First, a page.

Louis Levine (Democrat)
Levine, 61, is a partner and the head of bankruptcy and collections department at Syracuse law firm Melvin and Melvin. He works with business clients on commercial and consumer collections and bankruptcy cases.
This is the first time Levine has run for office.
He is eager to improve the public images of the justice system with his experience and skills, he said. “When I go to court my clients will always ask me whether we going to get a good judge or how are we going to get a good judge. The mere fact that someone asks that question shows that there is a lack of confidence in the system,” said Levine. “I think we have to put the best candidates available to be on the bench so people don’t need to ask such questions.”
James Romeo (Democrat)
Romeo, 50, is a partner of Syracuse law firm Romeo and Romeo. From 1989 to 1991, he was an assistant district attorney.
The experience of working on both sides of justice system –– both as a prosecutor and as a defense attorney –– and on a variety of areas including criminal and civil cases, Romeo said, make him a strong candidate for the judgeship. This is the first time Romeo has run for office.
Romeo was twice appointed by city court judges as a special prosecutor, a position needed when there is conflict of interest in the district attorney’s office. “That basically is an acknowledgement by the city court judges that I will be fair and I will bring justice to the case,” said Romeo.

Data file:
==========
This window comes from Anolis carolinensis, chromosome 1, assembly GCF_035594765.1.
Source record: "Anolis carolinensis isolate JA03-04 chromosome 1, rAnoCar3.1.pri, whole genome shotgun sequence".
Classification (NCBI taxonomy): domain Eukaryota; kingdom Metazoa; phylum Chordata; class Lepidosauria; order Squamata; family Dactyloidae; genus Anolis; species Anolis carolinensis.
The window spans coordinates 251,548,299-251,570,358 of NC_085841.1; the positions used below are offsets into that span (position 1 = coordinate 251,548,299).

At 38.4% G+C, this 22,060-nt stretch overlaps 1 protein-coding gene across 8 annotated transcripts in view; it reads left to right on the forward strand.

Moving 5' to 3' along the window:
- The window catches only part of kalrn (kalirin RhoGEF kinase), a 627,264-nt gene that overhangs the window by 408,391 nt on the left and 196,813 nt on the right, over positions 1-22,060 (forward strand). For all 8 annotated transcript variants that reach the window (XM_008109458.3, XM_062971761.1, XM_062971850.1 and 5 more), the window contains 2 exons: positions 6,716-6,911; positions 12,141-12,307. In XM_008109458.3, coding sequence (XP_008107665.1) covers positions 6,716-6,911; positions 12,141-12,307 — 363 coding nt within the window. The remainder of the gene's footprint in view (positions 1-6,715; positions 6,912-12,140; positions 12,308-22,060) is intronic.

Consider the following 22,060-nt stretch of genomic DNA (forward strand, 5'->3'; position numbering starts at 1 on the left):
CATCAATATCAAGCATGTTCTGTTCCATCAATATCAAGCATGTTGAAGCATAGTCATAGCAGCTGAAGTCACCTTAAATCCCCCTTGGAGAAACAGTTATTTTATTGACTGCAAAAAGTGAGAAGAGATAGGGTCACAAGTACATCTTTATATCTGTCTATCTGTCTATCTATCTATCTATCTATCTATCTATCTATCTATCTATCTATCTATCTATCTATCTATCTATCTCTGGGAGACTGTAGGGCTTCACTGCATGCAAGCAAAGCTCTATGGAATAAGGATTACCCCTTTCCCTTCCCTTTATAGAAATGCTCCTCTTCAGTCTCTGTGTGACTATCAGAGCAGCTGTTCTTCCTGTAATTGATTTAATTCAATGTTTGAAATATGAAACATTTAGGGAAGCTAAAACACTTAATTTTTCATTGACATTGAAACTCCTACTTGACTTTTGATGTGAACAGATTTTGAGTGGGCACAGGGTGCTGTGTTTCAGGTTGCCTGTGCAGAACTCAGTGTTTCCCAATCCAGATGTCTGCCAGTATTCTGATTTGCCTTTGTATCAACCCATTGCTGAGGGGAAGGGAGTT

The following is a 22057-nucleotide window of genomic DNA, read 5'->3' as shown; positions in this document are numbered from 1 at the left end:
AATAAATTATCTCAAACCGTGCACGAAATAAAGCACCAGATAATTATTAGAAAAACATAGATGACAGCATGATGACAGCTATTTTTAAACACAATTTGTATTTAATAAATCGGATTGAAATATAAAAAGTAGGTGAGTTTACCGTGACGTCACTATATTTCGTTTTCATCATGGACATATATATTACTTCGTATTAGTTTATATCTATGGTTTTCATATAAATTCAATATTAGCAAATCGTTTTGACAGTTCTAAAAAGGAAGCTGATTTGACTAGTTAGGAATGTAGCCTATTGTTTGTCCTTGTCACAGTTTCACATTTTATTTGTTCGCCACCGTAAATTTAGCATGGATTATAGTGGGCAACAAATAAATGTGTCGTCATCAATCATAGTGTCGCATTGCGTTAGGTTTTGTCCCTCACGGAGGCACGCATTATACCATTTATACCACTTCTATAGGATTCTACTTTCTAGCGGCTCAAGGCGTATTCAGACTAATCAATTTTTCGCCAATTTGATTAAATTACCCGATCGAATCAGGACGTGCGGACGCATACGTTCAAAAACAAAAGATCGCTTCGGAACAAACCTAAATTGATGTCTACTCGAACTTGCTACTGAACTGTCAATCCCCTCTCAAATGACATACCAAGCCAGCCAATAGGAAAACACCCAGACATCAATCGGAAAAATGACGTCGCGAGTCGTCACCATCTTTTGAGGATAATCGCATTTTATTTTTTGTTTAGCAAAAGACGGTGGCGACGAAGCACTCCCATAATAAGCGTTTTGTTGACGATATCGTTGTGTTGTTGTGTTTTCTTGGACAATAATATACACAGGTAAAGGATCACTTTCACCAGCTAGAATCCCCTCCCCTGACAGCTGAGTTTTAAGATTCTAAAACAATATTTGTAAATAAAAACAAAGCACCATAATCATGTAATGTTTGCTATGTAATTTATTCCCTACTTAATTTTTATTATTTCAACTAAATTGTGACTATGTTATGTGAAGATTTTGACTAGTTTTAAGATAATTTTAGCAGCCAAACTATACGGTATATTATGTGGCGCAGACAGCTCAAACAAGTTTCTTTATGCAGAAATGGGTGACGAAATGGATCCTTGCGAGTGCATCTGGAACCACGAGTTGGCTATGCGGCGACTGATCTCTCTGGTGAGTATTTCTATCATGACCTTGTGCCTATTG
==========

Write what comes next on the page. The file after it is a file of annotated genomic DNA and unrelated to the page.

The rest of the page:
As for his future plans, Romeo lists public safety as his top priority. “I want to concentrate my use of resources protecting the neighborhood and keeping our neighborhood safe,” said Romeo. “That means taking a harsh stance on violent criminals and taking a harsh stance on absentee landlords.”
Mary Anne Doherty (Democrat)
(Editor’s note: This story was updated with information from Doherty on April 22, 2013)
Doherty, 52, has worked for the city of Syracuse for 12 years and spent 10 of those years as a litigator. In 2011, she was appointed by Mayor Stephanie Miner as Syracuse corporation counsel, where she managed an office of 12 attorneys and 10 staff. The corporation counsel offers legal advice to the mayor, the city departments and other city agencies about economic development, real estate transactions and other legal issues, according to the city’s website.
“It has been a dream of mine to become a judge,” Doherty said in an email interview. “I feel that my experience with the city makes me a unique candidate as I am intimately aware of city residents’ concerns because I have dealt with the residents and their concerns for 12 years.”
Doherty volunteered for about seven years at Vera House for the Monday Evening Clinic, a program to give women free legal advice. She is a former vice president of the Central New York Women’s Bar Association.
Doherty earned her law degree from Western New England University in Springfield, Mass., in 1999, and a bachelor’s degree in fine arts from Syracuse University in 1985.
(Maya Gao Qian is a graduate student in magazine, newspaper and online journalism.)